The location of meaning is the subject who means. The subject who means is an accumulation of experiences one of which is the subject at one time learned some science.
Why not say the location of meaning is the object that means something- such as a sentence? Is that a hopelessly deluded, philosophically illiterate thing to say? 'Ordinary folk use these words in this way, but we philosophers actually know what their referents really are. Meanings exist in brains and can't exist outside them.' And so on, and on, and on, and on.

Or: 'Only brains can know things, so knowledge can't exist in books and libraries.' Blah-di-blah-di-blah.

To repeat, what we call the meaning of something isn't a thing of some kind that exists somewhere, somehow. That idea is a deep and powerful metaphysical delusion.
This kind of seems like you're campaigning for not really doing philosophy about stuff after all.
Peter Holmes
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Re: Is morality objective or subjective?

Post by Peter Holmes »

Terrapin Station wrote: Fri Jan 21, 2022 2:42 pm
Peter Holmes wrote: Fri Jan 21, 2022 2:08 pm
Belinda wrote: Fri Jan 21, 2022 11:15 am

The location of meaning is the subject who means. The subject who means is an accumulation of experiences one of which is the subject at one time learned some science.
Why not say the location of meaning is the object that means something- such as a sentence? Is that a hopelessly deluded, philosophically illiterate thing to say? 'Ordinary folk use these words in this way, but we philosophers actually know what their referents really are. Meanings exist in brains and can't exist outside them.' And so on, and on, and on, and on.

Or: 'Only brains can know things, so knowledge can't exist in books and libraries.' Blah-di-blah-di-blah.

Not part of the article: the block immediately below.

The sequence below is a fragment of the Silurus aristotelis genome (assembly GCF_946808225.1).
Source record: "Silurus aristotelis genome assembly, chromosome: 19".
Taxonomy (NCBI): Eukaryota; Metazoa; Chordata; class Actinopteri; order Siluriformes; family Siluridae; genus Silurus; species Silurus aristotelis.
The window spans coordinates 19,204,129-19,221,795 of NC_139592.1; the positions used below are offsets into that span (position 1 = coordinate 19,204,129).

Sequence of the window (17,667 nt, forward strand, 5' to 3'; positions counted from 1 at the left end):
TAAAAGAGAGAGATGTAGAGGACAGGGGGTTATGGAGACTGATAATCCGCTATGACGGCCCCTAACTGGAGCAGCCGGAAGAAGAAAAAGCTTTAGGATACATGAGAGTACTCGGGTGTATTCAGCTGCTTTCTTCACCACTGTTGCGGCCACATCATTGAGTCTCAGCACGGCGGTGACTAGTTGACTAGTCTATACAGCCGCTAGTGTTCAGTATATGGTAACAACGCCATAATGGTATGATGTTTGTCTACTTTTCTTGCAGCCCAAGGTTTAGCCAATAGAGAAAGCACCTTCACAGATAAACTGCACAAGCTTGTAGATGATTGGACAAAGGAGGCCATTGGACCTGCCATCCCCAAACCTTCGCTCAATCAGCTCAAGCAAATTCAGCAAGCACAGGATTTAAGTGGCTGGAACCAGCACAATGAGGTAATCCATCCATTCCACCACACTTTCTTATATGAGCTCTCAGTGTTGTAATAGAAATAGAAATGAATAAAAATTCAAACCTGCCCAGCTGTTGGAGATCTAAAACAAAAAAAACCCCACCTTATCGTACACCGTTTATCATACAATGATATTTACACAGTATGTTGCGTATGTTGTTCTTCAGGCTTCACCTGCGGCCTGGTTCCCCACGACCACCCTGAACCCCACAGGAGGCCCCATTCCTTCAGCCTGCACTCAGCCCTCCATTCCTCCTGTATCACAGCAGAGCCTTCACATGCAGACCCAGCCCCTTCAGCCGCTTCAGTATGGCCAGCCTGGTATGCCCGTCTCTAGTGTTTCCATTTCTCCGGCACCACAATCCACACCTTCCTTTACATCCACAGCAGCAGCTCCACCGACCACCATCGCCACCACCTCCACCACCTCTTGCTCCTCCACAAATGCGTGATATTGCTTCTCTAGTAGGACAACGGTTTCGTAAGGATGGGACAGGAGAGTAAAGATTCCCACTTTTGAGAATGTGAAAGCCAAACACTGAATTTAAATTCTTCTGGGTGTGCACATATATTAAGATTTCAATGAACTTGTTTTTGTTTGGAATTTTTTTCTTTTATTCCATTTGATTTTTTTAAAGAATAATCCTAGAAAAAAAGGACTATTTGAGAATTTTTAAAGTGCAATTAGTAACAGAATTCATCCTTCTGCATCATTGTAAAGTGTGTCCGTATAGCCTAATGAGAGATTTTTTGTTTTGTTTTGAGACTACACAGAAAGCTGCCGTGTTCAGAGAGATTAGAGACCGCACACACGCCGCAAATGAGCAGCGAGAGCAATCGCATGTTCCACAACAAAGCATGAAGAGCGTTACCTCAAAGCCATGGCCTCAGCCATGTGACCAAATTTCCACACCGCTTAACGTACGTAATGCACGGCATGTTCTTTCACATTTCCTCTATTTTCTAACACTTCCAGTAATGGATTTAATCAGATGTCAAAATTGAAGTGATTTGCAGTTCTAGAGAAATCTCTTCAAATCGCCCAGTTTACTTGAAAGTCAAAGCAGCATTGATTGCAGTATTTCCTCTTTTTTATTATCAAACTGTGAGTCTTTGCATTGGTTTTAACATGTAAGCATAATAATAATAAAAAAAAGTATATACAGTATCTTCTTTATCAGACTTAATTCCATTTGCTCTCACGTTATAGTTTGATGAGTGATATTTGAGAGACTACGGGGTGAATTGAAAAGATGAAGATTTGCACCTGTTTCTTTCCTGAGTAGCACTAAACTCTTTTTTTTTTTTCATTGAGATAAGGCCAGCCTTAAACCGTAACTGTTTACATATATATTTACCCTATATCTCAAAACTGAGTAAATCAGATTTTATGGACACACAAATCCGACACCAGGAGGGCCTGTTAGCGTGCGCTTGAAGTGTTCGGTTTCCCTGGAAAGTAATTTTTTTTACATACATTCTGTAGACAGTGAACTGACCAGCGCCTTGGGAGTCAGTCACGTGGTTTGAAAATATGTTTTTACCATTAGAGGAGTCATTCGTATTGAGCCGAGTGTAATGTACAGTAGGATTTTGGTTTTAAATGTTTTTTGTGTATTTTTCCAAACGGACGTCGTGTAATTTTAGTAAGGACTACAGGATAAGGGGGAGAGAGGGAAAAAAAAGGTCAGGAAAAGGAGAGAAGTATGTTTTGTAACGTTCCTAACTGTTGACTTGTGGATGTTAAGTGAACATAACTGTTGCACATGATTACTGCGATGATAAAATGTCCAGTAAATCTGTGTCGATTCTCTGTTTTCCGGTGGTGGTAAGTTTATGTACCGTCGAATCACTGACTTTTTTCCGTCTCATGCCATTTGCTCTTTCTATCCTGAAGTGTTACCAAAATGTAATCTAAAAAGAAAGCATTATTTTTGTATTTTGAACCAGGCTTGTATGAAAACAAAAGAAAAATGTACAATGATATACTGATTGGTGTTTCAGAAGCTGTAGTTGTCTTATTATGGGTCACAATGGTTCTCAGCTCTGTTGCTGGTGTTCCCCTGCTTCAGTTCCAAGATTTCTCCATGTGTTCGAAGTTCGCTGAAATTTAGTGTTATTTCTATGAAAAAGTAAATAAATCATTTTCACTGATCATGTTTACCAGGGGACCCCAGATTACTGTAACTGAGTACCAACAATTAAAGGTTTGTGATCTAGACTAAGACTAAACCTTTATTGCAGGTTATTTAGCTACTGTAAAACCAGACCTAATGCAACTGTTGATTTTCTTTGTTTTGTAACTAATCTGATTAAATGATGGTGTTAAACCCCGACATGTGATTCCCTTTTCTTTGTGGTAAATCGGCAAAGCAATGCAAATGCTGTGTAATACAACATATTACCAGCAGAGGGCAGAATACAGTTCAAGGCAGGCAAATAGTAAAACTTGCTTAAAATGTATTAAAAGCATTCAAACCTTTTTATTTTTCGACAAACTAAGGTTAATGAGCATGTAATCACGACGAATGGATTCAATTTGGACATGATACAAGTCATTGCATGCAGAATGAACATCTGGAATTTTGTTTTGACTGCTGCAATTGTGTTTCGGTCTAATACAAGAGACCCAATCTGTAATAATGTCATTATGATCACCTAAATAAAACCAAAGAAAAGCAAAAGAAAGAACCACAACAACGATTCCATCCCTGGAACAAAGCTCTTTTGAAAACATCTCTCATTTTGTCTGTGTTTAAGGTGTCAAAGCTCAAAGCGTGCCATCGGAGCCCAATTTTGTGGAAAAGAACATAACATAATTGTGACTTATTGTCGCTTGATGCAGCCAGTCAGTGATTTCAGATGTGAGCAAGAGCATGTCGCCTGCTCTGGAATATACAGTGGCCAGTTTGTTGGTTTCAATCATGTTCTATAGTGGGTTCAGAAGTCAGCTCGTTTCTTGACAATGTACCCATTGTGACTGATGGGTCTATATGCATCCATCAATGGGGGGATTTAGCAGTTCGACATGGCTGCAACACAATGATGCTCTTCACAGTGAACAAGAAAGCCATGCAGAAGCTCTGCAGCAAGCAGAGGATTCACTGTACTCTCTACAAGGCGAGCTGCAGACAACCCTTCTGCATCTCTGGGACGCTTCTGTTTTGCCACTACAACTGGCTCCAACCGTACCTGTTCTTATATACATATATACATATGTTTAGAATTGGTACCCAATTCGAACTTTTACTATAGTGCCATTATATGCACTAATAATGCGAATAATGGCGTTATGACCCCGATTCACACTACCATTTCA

To repeat, what we call the meaning of something isn't a thing of some kind that exists somewhere, somehow. That idea is a deep and powerful metaphysical delusion.
This kind of seems like you're campaigning for not really doing philosophy about stuff after all.
What I'm saying is that, pending evidence for the existence of so-called abstract things - such as meaning, truth, knowledge, and so on - belief that they exist - and therefore have a location and can be described - is irrational.

So yes, I think philosophy is and has been nothing more than talk about so-called abstract things - which is why we're still asking the questions that Plato's Socrates asked, and why we're no nearer to answering them.

To repeat: a theory of [insert abstract noun] can be nothing more than an explanation of how we do or could the word [insert the same abstract noun], its cognates and related words, in different contexts.

And such a theory is nothing like a theory of thermodynamics or gravity, and so on - a physical theory about what we call reality.
Belinda
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Re: Is morality objective or subjective?

Post by Belinda »

Peter Holmes wrote: Fri Jan 21, 2022 2:08 pm
Belinda wrote: Fri Jan 21, 2022 11:15 am
Peter Holmes wrote: Fri Jan 21, 2022 7:49 am
1 A location-criterion for what we call subjectivity and objectivity doesn't work. It's a legacy from the dualist idea of mind-dependence and mind-independence.